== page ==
Law notes update: UD General Counsel; Surgery for Chancellor; Dell legal payment criticized by Citizens

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UD names General Counsel

Downin

Angela Downin has been named vice president and general counsel at the University of Delaware.

She succeeds Laure Bachich Ergin who had held the post since 2015.

Downin most recently served as director of the Transactional Law Services Group at the University of Minnesota.

As chief legal officer, the vice president and general counsel is responsible for the management and supervision of all legal affairs for the University.  Downin will serve as principal legal adviser to the president and senior staff, as well as the Board of Trustees, on all litigation, regulatory and contract matters.

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The Office of the Vice President and General Counsel — which was created in 2009 and employs a small team of attorneys and paralegal professionals — handles the full range of legal issues for the university.

Chancellor takes time off for spinal surgery

McCormick

 Chancellor Kathaleen St. J. McCormick has taken time off for surgery on her spine. The Court of Chancery anticipates the Chancellor returning to her duties by the end of September 2023. Court operations are not expected to be greatly affected by her absence, a Chancery release stated.

“I want to thank all my judicial colleagues and the court staff while I take time to address medical issues and I know the court will be in good hands until my return,” she said. 

In general, all matters that the Chancellor took under advisement prior to her leave will be resolved on a slightly extended timeline. Cases that are lacking urgency will remain on the Chancellor’s docket and will be monitored by the Chancellor’s colleagues.

Pressing matters will be reassigned to other judicial officers as the need arises. All parties involved in cases that are reassigned will be notified by the court. 

McCormick was first appointed to the Court of Chancery as a Vice Chancellor in November 2018 and was elevated to the position of Chancellor in May 2021, becoming the first woman to lead the court of equity with roots in the British legal system in its 231-year history.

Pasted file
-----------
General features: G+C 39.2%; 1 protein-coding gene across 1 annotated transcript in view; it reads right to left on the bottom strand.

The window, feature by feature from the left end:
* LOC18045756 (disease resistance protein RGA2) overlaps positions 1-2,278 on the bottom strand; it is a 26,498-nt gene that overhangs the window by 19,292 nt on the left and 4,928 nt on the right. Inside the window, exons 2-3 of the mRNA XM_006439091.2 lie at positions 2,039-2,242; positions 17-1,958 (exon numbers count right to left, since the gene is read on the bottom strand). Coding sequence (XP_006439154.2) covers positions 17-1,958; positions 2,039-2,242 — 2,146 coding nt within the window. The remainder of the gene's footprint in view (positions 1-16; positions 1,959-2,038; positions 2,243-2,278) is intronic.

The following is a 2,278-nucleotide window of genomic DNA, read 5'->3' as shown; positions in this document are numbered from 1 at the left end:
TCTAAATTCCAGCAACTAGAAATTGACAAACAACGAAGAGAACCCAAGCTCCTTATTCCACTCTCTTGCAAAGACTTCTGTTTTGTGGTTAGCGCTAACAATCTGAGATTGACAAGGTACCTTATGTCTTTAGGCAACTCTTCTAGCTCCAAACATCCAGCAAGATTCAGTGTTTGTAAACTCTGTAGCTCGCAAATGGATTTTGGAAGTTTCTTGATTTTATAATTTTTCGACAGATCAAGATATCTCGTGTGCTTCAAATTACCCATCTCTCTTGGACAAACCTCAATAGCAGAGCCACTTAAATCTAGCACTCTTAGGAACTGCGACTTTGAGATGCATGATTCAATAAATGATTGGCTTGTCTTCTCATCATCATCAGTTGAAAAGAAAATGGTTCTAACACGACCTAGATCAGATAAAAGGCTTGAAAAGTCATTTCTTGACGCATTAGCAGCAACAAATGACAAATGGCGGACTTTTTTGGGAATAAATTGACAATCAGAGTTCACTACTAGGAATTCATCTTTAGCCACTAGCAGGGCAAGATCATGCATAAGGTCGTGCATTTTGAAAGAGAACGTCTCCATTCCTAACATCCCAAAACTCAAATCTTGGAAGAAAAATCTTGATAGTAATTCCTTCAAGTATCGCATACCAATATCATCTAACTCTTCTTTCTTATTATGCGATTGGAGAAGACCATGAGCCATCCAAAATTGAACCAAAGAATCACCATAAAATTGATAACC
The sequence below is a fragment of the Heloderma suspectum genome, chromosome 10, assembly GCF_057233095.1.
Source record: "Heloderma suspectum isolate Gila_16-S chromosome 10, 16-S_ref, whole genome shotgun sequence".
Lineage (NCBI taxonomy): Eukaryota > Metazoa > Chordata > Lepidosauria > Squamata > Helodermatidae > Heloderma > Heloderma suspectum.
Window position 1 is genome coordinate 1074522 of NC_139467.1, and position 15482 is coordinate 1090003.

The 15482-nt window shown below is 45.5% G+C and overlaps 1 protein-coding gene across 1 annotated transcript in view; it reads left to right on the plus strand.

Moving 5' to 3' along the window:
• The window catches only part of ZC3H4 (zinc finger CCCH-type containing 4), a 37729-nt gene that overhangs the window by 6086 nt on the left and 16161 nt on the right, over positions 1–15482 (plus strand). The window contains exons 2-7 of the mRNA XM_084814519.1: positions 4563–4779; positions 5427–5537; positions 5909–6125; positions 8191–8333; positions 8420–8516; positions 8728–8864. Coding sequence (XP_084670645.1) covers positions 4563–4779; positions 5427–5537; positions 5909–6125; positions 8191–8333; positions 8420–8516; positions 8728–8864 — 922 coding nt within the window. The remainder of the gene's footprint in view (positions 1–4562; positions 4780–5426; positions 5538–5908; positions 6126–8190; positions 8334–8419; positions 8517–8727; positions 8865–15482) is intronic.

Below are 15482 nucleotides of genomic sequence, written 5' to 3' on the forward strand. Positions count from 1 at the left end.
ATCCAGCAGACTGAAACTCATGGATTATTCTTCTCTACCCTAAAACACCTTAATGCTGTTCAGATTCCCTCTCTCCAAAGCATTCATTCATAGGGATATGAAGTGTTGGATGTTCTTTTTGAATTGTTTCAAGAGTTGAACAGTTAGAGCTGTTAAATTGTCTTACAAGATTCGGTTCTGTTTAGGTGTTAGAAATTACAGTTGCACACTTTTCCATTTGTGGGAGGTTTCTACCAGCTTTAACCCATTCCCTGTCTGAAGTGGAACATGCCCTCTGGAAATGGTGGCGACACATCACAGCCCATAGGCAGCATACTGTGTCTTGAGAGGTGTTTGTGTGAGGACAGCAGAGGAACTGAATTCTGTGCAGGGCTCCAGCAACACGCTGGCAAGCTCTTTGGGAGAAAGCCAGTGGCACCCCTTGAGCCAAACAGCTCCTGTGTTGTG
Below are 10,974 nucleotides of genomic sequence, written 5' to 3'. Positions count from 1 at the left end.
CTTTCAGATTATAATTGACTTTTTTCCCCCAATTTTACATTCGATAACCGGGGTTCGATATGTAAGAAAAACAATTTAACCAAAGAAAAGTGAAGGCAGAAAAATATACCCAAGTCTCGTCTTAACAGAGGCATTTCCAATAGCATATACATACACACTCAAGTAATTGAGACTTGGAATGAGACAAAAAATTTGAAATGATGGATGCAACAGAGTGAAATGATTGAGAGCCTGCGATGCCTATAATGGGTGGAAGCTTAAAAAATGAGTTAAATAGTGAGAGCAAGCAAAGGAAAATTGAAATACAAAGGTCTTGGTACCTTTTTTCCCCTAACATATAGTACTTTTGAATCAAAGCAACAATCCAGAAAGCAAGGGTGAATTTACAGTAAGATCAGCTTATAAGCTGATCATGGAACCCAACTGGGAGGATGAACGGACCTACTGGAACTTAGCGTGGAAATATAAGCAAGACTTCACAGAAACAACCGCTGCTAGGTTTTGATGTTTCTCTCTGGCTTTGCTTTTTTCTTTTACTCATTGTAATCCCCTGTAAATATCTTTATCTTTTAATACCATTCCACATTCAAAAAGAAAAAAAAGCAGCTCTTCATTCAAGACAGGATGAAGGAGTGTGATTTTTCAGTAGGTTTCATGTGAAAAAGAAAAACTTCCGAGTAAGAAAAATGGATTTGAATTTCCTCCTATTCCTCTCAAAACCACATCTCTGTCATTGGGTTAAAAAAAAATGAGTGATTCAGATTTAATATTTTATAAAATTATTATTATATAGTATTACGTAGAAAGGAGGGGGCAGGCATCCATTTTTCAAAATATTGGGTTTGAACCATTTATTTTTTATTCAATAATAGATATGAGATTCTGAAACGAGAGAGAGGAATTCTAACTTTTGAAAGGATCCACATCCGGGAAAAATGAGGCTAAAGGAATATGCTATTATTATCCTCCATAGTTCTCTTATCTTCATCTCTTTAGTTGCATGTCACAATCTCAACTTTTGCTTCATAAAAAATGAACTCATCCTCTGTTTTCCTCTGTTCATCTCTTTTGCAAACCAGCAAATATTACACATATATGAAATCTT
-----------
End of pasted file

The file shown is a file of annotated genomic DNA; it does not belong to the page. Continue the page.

The court has added vice chancellors in more recent years to handle a growing number of complex corporate disputes.

McCormick has been in the national spotlight, thanks to cases like the effort by Tesla CEO Elon Musk to back out of a $44 billion agreement to buy Twitter. McCormick ruled that Musk had to honor the terms of the agreement.

Master title changed to magistrate in Chancery Court

The title of Master in Chancery is no more.

The title, which has existed in Delaware since the 1980s, carries negative connotations for Delawareans due to the use of the word “master” and its connection to slavery. 

The title has been changed to Magistrate in Chancery, as a suitable alternative and one that reflects the broader of the role of the position, which recommends rulings that are sent to the member of the court handling the case.

Earlier, Gov. John Carney signed legislation that changed the title.

The Court of Chancery will begin enforcing this change in title on August 15 with practitioners are encouraged to review their standard forms to ensure that they are using the correct title. 

Citizens for Judicial Fairness has harsh words for lawyer payments in Dell case

Citizens for Judicial Fairnessreleased the following statement following a  $267 million fee awarded by the Delaware Chancery Court to plaintiffs’ lawyers in the recent $1 billion Dell settlement.

“The gravy train just keeps on rolling for Delaware’s legal elite thanks to the Chancery Court’s obsequiousness to the corporate lawyers who will pay their salaries as soon as they leave the bench. In the latest case, Vice Chancellor Laster awarded the firms Labaton Sucharow; Quinn Emanuel Urquhart & Sullivan; Andrews & Springer; Robbins Geller Rudman & Dowd; and Friedman Oster & Tejtel a combined $267 million for their work on a $1 billion Dell settlement.

“Of course, this merely continues the court’s longstanding practices of raiding the coffers of the businesses it should ostensibly protect to line the pockets of Delaware’s elite corporate lawyers. We condemn this system of patronage and will continue to shine a light whenever and wherever it emerges.”

The Chancery Court decision cited guidelines for long-running cases similar to the Dell settlement. The decision also took note of the size of the Dell settlement.

The case came out of a buyout of the company by founder Michael Dell that took it private.

Citizens for Judicial Fairness was first formed under the name Citizens for a Pro-Business Delaware during a dispute over the sale of New York-based TransPerfect.

While co-founder Philip Shawe was cleared to buy out the 50% share from his former fiancée several years ago, TransPerfect has objected to continuing legal expenses paid to  a custodian that handled the sale and who faced continued litigation.

The name of the organization was later changed to Citizens for Judicial Fairness as its focused shifted the lack of Black representation on Chancery Chancery Court.

This month, the Delaware Court of Chancery ruled that  the bulk of custodian’s  fees charged to TransPerfect were valid, citing the continung litigation.

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